If I were to propose an alternative title for the play, it would be “The Silencing of Mother Courage.”

What are some other complementary clauses we might afix to the title Mother Courage?
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2 B 2G (intro to Najla Said)

Introduction to Najla Said’s “Palestine” at the Sabeel Conference in Washington, DC, October 2, Shiloh Baptist Church

Thank you for inviting me to this important conference and for the privilege of introducing a dynamic new voice, an exciting theatrical talent, a lively internet personality; the formidable Najla Said and her play PALESTINE.

I’ve been asked to give this brief preamble, perhaps because of my position at Theater J, the professional resident company of the Washington DC Jewish Community Center; a theater that invites a multiplicity of voices onto its stages to lend authentic perspective to the huge variety of portraits of life in the Middle East, be they set in religious Israel, secular Israel, Christian Palestine, Islamic Gaza, Lebanon, Egypt, Afhganistan, Pakistain, Iraq or Iran, all areas which have been depicted on our stages (in mainstage productions or in developmental readings) and discussed in post show panels.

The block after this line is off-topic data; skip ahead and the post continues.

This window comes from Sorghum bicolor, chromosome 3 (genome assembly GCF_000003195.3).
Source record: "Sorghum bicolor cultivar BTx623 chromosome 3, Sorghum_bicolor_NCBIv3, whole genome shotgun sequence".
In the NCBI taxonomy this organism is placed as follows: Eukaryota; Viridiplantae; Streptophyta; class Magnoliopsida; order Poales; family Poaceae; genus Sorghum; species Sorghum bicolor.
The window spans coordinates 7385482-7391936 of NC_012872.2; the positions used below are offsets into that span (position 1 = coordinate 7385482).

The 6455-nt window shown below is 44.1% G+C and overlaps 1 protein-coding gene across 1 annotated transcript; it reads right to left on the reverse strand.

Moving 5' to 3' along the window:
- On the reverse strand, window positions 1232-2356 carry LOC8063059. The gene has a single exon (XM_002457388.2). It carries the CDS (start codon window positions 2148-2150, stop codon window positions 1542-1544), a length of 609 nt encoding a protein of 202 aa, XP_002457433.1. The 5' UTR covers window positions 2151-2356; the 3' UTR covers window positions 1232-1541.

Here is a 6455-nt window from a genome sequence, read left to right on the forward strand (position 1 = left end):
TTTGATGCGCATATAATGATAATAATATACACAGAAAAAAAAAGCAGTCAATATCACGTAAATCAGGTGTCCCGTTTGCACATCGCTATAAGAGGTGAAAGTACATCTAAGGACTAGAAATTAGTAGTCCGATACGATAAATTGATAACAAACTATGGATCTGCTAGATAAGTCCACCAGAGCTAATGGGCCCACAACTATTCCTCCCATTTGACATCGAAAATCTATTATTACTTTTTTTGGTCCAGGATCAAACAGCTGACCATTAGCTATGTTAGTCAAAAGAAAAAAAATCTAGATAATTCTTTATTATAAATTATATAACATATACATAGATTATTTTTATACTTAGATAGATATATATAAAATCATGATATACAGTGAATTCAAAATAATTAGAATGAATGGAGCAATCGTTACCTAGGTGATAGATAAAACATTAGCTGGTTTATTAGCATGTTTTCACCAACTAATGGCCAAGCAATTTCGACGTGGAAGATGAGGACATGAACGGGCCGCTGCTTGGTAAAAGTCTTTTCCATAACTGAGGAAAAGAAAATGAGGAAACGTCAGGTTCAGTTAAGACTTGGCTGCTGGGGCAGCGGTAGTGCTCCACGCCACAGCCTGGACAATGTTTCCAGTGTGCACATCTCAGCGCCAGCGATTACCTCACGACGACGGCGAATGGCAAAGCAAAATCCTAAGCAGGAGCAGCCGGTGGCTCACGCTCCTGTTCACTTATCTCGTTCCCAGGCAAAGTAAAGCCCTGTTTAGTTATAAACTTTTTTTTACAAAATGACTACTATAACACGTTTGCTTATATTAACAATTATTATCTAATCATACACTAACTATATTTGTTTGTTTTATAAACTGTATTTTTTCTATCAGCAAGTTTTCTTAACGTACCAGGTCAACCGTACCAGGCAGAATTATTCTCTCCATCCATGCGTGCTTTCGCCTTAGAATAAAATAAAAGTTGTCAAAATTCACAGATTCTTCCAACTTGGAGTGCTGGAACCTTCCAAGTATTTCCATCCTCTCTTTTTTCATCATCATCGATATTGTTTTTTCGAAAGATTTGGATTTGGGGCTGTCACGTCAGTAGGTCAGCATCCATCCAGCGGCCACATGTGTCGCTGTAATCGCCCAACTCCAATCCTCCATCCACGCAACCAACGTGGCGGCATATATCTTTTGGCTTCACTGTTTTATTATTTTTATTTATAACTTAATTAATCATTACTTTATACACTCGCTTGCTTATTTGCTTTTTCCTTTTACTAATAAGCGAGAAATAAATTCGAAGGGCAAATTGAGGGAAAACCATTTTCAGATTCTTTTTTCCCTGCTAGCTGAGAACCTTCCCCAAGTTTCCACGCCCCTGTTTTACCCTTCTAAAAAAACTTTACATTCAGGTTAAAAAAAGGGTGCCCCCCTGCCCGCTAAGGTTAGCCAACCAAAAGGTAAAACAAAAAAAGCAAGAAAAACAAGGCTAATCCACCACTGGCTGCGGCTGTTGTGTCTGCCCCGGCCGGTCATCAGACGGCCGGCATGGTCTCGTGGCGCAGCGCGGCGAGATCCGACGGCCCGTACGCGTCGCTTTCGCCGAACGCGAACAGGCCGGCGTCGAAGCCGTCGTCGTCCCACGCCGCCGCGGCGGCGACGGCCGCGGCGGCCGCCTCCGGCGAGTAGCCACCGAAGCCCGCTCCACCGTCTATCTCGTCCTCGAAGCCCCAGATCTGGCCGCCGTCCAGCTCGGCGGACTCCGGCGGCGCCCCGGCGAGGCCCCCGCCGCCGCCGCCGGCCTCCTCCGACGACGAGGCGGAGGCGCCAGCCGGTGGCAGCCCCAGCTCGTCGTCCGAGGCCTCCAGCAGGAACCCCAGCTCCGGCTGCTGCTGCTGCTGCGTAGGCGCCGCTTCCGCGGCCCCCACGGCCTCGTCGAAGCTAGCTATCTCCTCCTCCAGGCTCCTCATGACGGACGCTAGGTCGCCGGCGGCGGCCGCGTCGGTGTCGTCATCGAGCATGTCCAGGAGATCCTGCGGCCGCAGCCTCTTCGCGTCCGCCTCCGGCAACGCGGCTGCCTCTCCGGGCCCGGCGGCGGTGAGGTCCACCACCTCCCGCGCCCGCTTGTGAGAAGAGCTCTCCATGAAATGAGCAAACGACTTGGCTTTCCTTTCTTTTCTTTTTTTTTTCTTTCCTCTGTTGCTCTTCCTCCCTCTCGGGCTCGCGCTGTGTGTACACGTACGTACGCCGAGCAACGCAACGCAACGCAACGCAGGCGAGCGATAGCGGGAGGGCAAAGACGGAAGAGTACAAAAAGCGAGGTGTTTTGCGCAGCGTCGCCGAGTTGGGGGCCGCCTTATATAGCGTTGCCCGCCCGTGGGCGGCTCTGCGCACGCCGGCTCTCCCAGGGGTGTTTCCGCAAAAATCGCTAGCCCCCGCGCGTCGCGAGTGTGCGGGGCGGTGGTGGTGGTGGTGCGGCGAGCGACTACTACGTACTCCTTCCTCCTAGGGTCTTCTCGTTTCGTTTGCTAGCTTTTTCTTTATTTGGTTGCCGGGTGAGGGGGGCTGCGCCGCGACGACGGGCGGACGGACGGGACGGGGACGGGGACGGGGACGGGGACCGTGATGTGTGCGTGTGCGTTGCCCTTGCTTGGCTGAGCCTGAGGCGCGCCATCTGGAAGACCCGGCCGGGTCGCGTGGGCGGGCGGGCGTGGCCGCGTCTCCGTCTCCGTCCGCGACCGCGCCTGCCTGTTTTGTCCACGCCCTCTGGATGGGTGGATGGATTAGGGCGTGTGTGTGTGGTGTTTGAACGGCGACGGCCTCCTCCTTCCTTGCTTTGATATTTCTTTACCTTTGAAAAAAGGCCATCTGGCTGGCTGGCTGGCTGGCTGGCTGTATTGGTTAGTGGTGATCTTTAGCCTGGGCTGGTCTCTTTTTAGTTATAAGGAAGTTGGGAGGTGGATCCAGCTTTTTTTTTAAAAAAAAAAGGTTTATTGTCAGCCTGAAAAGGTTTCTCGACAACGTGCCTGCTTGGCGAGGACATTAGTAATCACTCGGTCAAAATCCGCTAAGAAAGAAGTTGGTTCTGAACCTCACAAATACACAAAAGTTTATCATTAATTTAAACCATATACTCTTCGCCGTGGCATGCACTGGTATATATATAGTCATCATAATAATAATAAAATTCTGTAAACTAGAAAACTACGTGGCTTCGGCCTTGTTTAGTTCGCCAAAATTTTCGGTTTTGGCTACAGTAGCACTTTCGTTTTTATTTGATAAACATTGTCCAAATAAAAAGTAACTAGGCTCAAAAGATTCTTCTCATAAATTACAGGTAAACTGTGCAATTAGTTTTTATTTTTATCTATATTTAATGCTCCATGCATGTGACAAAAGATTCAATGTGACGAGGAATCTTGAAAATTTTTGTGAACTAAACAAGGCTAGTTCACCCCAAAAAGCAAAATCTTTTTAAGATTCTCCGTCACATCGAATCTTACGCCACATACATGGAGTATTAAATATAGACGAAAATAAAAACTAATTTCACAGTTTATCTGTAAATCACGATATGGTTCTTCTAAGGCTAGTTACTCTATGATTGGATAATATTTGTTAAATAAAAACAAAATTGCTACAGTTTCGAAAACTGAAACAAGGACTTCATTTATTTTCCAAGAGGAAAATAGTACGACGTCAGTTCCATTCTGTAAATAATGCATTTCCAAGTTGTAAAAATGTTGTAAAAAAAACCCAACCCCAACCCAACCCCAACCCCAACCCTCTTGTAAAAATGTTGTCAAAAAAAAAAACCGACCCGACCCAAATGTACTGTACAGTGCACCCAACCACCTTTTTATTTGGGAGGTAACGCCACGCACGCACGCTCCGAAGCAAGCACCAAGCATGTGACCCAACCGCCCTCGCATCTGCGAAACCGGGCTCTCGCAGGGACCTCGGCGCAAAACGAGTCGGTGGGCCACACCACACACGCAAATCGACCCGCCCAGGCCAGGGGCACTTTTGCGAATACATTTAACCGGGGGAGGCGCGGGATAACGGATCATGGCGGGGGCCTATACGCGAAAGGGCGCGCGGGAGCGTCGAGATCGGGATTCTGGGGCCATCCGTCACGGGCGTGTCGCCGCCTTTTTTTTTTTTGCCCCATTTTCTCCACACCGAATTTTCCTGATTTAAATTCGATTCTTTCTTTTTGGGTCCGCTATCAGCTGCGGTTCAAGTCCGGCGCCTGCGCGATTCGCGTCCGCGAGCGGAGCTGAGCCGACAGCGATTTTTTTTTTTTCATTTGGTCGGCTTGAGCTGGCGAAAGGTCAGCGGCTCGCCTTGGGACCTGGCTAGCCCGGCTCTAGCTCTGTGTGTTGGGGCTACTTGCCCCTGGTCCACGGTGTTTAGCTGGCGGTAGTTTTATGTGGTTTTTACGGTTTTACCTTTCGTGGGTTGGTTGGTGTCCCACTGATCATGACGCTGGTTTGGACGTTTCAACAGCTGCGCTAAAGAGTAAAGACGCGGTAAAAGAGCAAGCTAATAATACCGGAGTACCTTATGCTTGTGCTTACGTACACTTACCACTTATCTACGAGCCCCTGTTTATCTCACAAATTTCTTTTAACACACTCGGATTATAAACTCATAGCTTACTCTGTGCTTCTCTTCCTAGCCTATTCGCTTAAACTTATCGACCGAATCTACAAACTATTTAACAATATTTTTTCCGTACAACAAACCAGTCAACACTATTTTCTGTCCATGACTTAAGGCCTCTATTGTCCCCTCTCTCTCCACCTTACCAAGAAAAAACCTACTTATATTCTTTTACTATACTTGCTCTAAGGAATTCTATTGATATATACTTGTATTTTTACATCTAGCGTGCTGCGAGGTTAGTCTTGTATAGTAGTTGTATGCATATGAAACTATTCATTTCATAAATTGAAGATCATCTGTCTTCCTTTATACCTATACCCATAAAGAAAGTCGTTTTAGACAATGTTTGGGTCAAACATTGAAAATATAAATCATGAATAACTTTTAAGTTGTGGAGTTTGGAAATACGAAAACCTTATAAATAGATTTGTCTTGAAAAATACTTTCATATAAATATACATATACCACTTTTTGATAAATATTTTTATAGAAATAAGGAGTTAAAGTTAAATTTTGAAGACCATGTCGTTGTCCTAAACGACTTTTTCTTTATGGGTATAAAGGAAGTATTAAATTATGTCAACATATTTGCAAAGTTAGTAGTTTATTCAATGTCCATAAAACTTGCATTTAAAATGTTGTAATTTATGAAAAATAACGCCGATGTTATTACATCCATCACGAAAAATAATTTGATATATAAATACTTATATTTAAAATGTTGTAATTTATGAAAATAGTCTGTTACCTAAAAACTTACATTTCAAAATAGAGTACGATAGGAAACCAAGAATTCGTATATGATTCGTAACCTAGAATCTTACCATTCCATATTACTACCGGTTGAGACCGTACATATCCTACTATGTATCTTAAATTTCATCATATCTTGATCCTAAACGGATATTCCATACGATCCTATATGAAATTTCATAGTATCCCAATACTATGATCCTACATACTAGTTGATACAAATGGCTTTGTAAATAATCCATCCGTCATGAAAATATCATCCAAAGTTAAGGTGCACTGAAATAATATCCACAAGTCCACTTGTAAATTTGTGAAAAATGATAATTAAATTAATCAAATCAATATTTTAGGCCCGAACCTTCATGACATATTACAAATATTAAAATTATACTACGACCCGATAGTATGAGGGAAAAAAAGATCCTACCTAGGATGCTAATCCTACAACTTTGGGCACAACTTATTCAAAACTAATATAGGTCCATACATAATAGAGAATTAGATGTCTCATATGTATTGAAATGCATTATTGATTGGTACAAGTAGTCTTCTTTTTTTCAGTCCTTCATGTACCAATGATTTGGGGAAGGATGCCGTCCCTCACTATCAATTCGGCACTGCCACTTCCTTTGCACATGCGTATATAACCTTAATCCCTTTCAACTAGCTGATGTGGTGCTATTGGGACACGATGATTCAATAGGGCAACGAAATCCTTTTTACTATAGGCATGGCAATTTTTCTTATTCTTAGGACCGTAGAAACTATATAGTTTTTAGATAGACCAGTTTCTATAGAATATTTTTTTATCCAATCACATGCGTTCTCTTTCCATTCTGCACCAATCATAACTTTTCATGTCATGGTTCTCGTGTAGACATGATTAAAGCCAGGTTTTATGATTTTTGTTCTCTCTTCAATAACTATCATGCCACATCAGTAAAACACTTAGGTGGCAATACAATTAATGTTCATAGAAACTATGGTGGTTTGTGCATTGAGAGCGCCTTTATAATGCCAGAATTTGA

As a producer, I can admire Najla’s Said’s play for its extensive developmental pedigree, having been workshopped at both New York Theatre Workshop where Najla is an esteemed Usual Suspect and at New York’s Public Theatre, where the piece premiered in their New Works Now Festival. I can admire Najla’s extensive experience as an actress on stage and screen.